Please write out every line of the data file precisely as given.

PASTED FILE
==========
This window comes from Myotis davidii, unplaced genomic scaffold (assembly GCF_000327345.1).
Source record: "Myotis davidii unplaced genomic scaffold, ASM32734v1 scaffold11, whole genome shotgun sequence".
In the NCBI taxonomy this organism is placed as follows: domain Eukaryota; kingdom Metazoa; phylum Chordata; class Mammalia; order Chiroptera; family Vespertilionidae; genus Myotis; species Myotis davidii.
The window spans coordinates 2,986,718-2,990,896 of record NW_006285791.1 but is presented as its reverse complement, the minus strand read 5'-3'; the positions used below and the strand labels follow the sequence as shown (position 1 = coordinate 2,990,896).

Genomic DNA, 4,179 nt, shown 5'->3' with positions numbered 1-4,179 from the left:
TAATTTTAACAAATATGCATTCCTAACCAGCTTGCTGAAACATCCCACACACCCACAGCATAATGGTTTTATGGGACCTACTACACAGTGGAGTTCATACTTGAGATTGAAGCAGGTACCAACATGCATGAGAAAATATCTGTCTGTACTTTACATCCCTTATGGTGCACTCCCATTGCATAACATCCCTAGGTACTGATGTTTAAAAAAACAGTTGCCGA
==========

This window comes from Myotis davidii, unplaced genomic scaffold (assembly GCF_000327345.1).
Source record: "Myotis davidii unplaced genomic scaffold, ASM32734v1 scaffold11, whole genome shotgun sequence".
In the NCBI taxonomy this organism is placed as follows: domain Eukaryota; kingdom Metazoa; phylum Chordata; class Mammalia; order Chiroptera; family Vespertilionidae; genus Myotis; species Myotis davidii.
The window spans coordinates 2,986,718-2,990,896 of record NW_006285791.1 but is presented as its reverse complement, the minus strand read 5'-3'; the positions used below and the strand labels follow the sequence as shown (position 1 = coordinate 2,990,896).

Genomic DNA, 4,179 nt, shown 5'->3' with positions numbered 1-4,179 from the left:
TAATTTTAACAAATATGCATTCCTAACCAGCTTGCTGAAACATCCCACACACCCACAGCATAATGGTTTTATGGGACCTACTACACAGTGGAGTTCATACTTGAGATTGAAGCAGGTACCAACATGCATGAGAAAATATCTGTCTGTACTTTACATCCCTTATGGTGCACTCCCATTGCATAACATCCCTAGGTACTGATGTTTAAAAAAACAGTTGCCGA